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Davis Journal

GSL causeway improvements already paying dividends

Feb 22, 2024 11:44AM ● By Braden Nelsen
Some minor improvements at the Great Salt Lake have made major changes already this year. Photo courtesy of Utah DWR

Some minor improvements at the Great Salt Lake have made major changes already this year. Photo courtesy of Utah DWR

GREAT SALT LAKE —Davis County locals are well aware of just how important brine shrimp are to the local ecosystem. Even though they are microscopic, these little crustaceans provide food for many birds, both permanent and migratory, as well as a large part of the economy. Their numbers have been hurting in recent years, but, thanks to some small improvements, big changes are already being seen.

The Utah Division of Wildlife Resources (DWR) manages the species and knows better than many just how vital they are to the region. Despite a good water year in 2023, and a promising water year in 2024, drought conditions, especially for the Great Salt Lake still exist. These conditions, along with a breach in the causeway caused a spike in salinity which had a surprisingly devastating effect on the lake locals.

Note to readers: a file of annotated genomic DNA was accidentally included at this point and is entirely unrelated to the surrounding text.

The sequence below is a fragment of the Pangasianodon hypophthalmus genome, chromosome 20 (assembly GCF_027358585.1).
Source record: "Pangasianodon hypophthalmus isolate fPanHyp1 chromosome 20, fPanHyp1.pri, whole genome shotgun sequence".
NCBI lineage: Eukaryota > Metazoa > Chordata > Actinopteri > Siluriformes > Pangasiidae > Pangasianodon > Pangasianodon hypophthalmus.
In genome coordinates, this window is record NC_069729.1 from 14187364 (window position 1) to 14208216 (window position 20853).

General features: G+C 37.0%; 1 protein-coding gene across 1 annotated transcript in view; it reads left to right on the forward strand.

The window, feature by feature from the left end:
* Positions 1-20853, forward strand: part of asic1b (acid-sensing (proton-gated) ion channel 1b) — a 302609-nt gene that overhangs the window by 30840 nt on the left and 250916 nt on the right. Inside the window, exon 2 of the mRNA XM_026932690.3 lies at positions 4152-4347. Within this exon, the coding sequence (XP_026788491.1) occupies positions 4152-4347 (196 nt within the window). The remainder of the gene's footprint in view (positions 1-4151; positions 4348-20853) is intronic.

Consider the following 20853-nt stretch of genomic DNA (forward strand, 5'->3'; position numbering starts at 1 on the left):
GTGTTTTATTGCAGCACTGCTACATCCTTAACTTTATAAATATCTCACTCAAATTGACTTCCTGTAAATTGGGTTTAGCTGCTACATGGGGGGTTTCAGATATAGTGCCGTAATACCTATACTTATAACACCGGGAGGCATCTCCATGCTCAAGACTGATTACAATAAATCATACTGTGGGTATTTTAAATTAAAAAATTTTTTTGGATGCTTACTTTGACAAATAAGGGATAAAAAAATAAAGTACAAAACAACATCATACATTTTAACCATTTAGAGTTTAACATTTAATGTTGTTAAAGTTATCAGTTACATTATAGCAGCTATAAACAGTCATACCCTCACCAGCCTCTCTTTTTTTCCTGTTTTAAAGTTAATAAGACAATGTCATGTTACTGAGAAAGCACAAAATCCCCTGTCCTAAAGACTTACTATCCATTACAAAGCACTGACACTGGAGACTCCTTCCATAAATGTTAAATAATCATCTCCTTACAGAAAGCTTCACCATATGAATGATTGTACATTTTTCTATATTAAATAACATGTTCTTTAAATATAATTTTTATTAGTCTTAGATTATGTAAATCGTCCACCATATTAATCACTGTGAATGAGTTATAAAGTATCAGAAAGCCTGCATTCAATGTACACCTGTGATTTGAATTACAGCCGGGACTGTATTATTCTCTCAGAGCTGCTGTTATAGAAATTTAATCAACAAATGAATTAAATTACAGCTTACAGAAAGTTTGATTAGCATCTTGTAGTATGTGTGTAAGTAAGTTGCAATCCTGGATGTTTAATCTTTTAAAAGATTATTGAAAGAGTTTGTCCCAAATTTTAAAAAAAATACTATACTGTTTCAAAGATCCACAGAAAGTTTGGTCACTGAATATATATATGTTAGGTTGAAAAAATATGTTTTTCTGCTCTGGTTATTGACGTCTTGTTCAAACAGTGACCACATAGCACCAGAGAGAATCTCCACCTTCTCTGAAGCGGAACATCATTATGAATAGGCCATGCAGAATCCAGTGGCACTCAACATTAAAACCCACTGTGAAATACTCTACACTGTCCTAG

The 2022-2023 harvest of brine shrimp eggs, or cysts, yielded 6 million pounds less than usual. Fortunately, action was taken, the breach in the berm was taken care of, and numbers are quickly returning to normal. The latest numbers from the DWR put brine shrimp cysts at 29 million pounds. 

“We thank our sister agencies and other partners for taking quick action to address salinity issues,” Great Salt Lake Ecosystem Program Manager John Luft said. “It allowed the brine shrimp to quickly rebound, and hatch rates were around 90% this year, as opposed to 60% last year when the salinity levels were higher. The greater-than-90% hatch rates are what give the Great Salt Lake brine shrimp cysts their reputation for being some of the highest quality cysts in the world.”

It’s vital that the levels of these animals remain sustainable for many reasons, both economical and ecological.

“It’s a tricky balance because the adult shrimp typically freeze and die each December, while the cysts will survive and hatch in March,” Luft said. “When the cysts hatch, they survive by eating the algae in the lake, which is also what the juvenile and adult brine shrimp eat. However, if there are too many cysts that hatch, they eat all the algae and run out of food before they reach adulthood, which is when they produce more cysts. So we have to manage the harvest to fit that balance, which is about 21-27 cysts per liter of water. Once it reaches that threshold, we either close the harvest for the year or we extend it if enough cysts haven’t been harvested. You can over harvest them, but you can also under harvest them, which is why it’s a delicate balance that requires a lot of monitoring.”

The Great Salt Lake and the shrimp therein provide a vital ecosystem for 10 million migratory birds, spanning 330 different species, including millions of eared grebes. This particular bird molts while here which makes them flightless, and completely dependent on the nutrition that the brine shrimp provide. A disappearance in the shrimp or their environment would spell disaster for the grebes and millions of other birds, having a ripple effect across the globe.